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The Medical Error Compensation Bill: We Call It Good because It Is Good

 The Medical Error Compensation Bill: We Call It Good because It Is Good

1 June 2010

A draft of the Medical Malpractice Health-Compensation Bill, which the Ministry of Public Health had sponsored and presented before the Council of Ministers, was forwarded to House of Representatives in June of 2010.

The Bill was met with vehement protests from a number of physician groups who claimed the Bill would lead to more lawsuits that would make it virtually impossible for them to function.

The National Health Commission Office, as the Secretariat for the National Commission on Health Workforce and as the Secretariat for the National Health Assembly, has been monitoring this issue closely and concur that the Bill is indeed very good. The key points of the bill can be summarized as follows:

One. It intends to be a social safety net for patients facing undesirable effects of improper medical treatment received at either public or private hospitals in an appropriate and speedy manner.

Two. The Bill is not aimed at bringing an action against physicians or their medical facilities, either in a civil or criminal form. Indeed, once we have a system in place to bring quick and effective relief to patients suffering impairment, the number of cases preferred against medical practitioners will decrease correspondingly. Furthermore, should the case arise in which a criminal action is brought against a doctor who is then found guilty in a court of law, Section 45 of the Bill provides a means for the court to lessen the penalty or to impose no sentence at all. This provision of the Bill is entirely favorable to the doctor.

Three. The Medical Compensation Fund is supported financially by the National Health Security Scheme, the Civil-Servants’ Medical-Benefits Scheme and the Social-Security Scheme. It may also collect additional funds from hospitals to help provide universal coverage for all Thai citizens.

A seven-year period of providing compensation for medical impairment as required by Section 41 of the National Health Security Act has drawn an annual expenditure of only one-to-two hundred million baht.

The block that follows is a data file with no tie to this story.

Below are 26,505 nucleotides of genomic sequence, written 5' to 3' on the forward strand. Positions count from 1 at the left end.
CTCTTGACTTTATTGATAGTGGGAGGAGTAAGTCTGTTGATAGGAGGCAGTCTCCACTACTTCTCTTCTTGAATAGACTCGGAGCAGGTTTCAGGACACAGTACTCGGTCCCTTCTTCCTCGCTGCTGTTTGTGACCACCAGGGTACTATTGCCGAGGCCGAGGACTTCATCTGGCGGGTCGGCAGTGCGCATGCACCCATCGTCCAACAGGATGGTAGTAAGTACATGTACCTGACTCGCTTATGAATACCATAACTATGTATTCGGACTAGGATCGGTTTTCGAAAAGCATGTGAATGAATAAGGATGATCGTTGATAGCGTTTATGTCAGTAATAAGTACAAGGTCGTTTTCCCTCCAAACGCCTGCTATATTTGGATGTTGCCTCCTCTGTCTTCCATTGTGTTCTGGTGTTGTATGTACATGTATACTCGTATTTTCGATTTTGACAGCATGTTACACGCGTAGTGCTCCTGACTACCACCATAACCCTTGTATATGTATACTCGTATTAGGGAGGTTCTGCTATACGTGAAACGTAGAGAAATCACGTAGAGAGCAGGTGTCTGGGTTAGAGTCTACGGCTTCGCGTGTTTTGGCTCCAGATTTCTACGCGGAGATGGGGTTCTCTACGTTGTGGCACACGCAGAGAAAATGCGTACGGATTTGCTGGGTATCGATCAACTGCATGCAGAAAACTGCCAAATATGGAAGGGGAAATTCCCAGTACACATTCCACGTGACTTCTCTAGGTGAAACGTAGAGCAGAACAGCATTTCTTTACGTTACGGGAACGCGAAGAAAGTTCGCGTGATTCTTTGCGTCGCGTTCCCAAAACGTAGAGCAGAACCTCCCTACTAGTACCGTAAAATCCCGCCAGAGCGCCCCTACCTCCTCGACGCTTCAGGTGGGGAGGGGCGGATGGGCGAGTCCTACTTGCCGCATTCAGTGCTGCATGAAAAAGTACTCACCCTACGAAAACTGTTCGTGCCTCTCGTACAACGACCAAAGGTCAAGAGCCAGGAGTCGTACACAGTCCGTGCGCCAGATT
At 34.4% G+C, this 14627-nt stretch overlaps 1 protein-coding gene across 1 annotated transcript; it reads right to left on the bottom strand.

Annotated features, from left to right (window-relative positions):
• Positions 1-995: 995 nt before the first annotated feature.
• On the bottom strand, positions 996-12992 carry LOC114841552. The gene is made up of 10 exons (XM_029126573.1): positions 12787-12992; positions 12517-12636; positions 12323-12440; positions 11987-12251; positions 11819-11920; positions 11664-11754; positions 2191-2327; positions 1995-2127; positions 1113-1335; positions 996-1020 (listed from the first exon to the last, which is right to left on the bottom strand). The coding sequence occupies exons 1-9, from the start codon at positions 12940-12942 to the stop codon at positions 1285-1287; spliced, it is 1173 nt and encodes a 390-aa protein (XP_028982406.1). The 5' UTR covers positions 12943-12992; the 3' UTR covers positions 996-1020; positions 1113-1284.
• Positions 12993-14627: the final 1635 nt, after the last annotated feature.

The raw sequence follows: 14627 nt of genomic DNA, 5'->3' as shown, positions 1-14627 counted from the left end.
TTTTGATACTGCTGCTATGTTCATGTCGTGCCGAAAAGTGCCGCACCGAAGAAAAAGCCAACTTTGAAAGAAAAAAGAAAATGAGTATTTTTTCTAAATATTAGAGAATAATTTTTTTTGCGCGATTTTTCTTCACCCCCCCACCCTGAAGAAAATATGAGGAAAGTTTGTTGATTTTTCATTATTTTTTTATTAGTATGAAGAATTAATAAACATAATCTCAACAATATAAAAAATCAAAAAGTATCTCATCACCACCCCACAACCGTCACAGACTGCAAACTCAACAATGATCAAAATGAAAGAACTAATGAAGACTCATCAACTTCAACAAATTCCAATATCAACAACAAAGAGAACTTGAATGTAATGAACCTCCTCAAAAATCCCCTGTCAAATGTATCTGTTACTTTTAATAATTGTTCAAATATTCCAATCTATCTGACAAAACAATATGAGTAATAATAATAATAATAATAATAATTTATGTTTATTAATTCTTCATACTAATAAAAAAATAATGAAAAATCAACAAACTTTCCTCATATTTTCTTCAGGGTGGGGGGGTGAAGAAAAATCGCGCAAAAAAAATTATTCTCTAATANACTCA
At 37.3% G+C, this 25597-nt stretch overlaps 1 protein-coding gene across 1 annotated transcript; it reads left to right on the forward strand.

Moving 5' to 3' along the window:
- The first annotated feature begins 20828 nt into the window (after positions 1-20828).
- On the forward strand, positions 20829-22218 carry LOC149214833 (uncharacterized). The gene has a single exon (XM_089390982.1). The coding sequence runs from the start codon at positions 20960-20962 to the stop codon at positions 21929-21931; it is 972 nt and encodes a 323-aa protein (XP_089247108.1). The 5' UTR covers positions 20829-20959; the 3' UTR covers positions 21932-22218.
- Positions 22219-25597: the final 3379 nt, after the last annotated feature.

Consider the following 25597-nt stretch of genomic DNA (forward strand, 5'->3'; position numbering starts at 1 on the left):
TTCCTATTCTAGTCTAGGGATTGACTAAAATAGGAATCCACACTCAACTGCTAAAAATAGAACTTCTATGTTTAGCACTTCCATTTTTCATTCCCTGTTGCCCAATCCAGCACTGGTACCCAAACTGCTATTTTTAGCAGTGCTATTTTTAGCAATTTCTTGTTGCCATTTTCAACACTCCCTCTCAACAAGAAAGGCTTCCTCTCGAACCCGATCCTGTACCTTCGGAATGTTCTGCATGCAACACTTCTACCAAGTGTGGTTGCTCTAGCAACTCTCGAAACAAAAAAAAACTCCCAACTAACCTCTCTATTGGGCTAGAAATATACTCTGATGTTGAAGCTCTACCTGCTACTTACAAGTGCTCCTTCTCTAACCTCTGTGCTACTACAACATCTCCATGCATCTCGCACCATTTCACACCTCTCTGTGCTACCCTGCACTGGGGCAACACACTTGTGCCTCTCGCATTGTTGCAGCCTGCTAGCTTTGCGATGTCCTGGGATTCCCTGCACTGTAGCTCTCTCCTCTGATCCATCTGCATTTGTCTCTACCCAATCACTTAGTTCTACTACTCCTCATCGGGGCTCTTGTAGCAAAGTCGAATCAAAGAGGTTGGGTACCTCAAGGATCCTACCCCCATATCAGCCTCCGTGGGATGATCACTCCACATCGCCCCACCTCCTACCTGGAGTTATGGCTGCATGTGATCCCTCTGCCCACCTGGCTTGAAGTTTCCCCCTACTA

This funding does not involve a large amount of money, nor does it threaten to drive the health-care system into bankruptcy. The Fund will be managed by the Department of Health Service Support of the Ministry of Public Health. There is no one individual or group of persons who will be in a position to exploit the system for personal gain as some may suspect.

Four. Four steering committees comprising members of diverse backgrounds govern the disbursing of the funds. Specifically, they oversee (1) the policy and direction in which the funding is applied; (2) the initial compensation for health impairment; (3) the appropriateness of the compensation to the impairment suffered: and (4) the appeal process available to the patient suffering impairment caused by medical error.

The members of each committee comprise a variety of qualified people, among whom there is always the possibility of disagreement from time to time. The issues involved are subject to negotiation and adjustment through an extensive legislative process during which both the House of Representatives and the Senate convene a total of six times to review, debate and finally decide their final outcomes.

Five. The Bill provides an opportunity for patient and doctor to engage in dialogue on a voluntary basis and with complete openness. Thus, unresolved matters that each side has privately held against the other can be brought out into the open and resolved, with the result that the relationship of patient to doctor will be profoundly enhanced. This provision follows the concept that underlies the building of a humanized health-care system. It is truly a wonderful feature of the Bill.

Six. A system is being set up to analyze and understand the causes and effects of past experiences of patients who had suffered unfavorable outcomes from their medical treatment. The purpose of this study will be to enhance the future quality and safety of patient care. It will hopefully obviate the supposed need on the part of doctors to conceal or misrepresent any misdirected patient diagnosis, treatment and-or prognosis out of fear of being sued in court, as is all too often the case today.

When the National Health Assembly convened in December 2008, it brought together upwards of a thousand participants from every constituency nationwide. When a consensus was taken on the current legislation, they gave their full support to the principles embodied within its provisions, confident that the bill would be an effective device in harmonizing the activity of the National Health-Care System. Participants urged the Government and Parliament to act speedily in passing the Bill into law. Consensus was strong enough to spur the government into action, but resistance to the measure was sufficiently strong to bring the Government’s action to a halt. So, all we can do now is to wait and see what the Parliament decides to do with the bill as currently drafted. Such as it is, it can only benefit the people in general and physicians in particular.

    Seeing that the Bill as currently drafted is good, I can only conclude that it is indeed good. I can characterize it in no other way.

 Amphon Jindawatthana
Secretary General
National Health Commission

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